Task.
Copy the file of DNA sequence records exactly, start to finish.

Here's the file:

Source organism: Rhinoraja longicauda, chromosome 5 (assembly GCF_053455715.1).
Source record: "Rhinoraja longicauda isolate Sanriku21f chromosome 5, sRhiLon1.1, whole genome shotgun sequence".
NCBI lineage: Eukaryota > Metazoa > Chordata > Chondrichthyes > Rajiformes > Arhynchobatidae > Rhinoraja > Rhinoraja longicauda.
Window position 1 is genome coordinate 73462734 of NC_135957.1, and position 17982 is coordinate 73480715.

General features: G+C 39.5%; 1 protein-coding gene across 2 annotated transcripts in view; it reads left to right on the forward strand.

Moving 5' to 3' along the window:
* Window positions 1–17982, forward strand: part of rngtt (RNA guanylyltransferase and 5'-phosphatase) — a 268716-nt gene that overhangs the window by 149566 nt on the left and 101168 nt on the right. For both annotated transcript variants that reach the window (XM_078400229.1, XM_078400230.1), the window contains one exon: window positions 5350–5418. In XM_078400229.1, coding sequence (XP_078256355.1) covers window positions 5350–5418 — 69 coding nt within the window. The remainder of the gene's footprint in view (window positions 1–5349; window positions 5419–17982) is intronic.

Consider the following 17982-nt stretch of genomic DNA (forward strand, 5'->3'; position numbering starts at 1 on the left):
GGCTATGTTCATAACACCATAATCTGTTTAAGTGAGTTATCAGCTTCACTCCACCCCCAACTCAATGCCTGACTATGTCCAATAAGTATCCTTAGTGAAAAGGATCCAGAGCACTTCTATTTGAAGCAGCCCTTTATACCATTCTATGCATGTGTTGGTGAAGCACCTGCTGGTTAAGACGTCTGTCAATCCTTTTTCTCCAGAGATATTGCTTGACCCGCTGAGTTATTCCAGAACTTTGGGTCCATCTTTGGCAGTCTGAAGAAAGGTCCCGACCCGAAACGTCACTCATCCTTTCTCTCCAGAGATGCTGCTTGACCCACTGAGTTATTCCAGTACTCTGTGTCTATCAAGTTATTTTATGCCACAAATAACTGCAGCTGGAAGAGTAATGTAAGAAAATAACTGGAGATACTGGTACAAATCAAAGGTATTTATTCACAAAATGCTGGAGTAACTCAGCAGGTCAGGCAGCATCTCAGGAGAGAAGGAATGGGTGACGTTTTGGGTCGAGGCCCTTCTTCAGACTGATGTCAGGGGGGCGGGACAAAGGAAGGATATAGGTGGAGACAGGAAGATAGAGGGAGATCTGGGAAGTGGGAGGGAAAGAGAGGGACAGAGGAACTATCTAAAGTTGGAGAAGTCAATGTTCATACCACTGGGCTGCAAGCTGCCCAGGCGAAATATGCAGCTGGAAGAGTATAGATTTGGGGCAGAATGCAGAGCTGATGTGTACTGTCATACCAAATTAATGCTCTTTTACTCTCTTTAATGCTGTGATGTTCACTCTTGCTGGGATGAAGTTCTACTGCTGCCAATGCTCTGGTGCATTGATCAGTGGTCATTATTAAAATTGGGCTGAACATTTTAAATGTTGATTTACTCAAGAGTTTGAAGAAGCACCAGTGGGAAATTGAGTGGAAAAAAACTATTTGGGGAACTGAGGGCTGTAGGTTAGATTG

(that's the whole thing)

Source organism: Rhinoraja longicauda, chromosome 5 (assembly GCF_053455715.1).
Source record: "Rhinoraja longicauda isolate Sanriku21f chromosome 5, sRhiLon1.1, whole genome shotgun sequence".
NCBI lineage: Eukaryota > Metazoa > Chordata > Chondrichthyes > Rajiformes > Arhynchobatidae > Rhinoraja > Rhinoraja longicauda.
Window position 1 is genome coordinate 73462734 of NC_135957.1, and position 17982 is coordinate 73480715.

General features: G+C 39.5%; 1 protein-coding gene across 2 annotated transcripts in view; it reads left to right on the forward strand.

Moving 5' to 3' along the window:
* Window positions 1–17982, forward strand: part of rngtt (RNA guanylyltransferase and 5'-phosphatase) — a 268716-nt gene that overhangs the window by 149566 nt on the left and 101168 nt on the right. For both annotated transcript variants that reach the window (XM_078400229.1, XM_078400230.1), the window contains one exon: window positions 5350–5418. In XM_078400229.1, coding sequence (XP_078256355.1) covers window positions 5350–5418 — 69 coding nt within the window. The remainder of the gene's footprint in view (window positions 1–5349; window positions 5419–17982) is intronic.

Consider the following 17982-nt stretch of genomic DNA (forward strand, 5'->3'; position numbering starts at 1 on the left):
GGCTATGTTCATAACACCATAATCTGTTTAAGTGAGTTATCAGCTTCACTCCACCCCCAACTCAATGCCTGACTATGTCCAATAAGTATCCTTAGTGAAAAGGATCCAGAGCACTTCTATTTGAAGCAGCCCTTTATACCATTCTATGCATGTGTTGGTGAAGCACCTGCTGGTTAAGACGTCTGTCAATCCTTTTTCTCCAGAGATATTGCTTGACCCGCTGAGTTATTCCAGAACTTTGGGTCCATCTTTGGCAGTCTGAAGAAAGGTCCCGACCCGAAACGTCACTCATCCTTTCTCTCCAGAGATGCTGCTTGACCCACTGAGTTATTCCAGTACTCTGTGTCTATCAAGTTATTTTATGCCACAAATAACTGCAGCTGGAAGAGTAATGTAAGAAAATAACTGGAGATACTGGTACAAATCAAAGGTATTTATTCACAAAATGCTGGAGTAACTCAGCAGGTCAGGCAGCATCTCAGGAGAGAAGGAATGGGTGACGTTTTGGGTCGAGGCCCTTCTTCAGACTGATGTCAGGGGGGCGGGACAAAGGAAGGATATAGGTGGAGACAGGAAGATAGAGGGAGATCTGGGAAGTGGGAGGGAAAGAGAGGGACAGAGGAACTATCTAAAGTTGGAGAAGTCAATGTTCATACCACTGGGCTGCAAGCTGCCCAGGCGAAATATGCAGCTGGAAGAGTATAGATTTGGGGCAGAATGCAGAGCTGATGTGTACTGTCATACCAAATTAATGCTCTTTTACTCTCTTTAATGCTGTGATGTTCACTCTTGCTGGGATGAAGTTCTACTGCTGCCAATGCTCTGGTGCATTGATCAGTGGTCATTATTAAAATTGGGCTGAACATTTTAAATGTTGATTTACTCAAGAGTTTGAAGAAGCACCAGTGGGAAATTGAGTGGAAAAAAACTATTTGGGGAACTGAGGGCTGTAGGTTAGATTG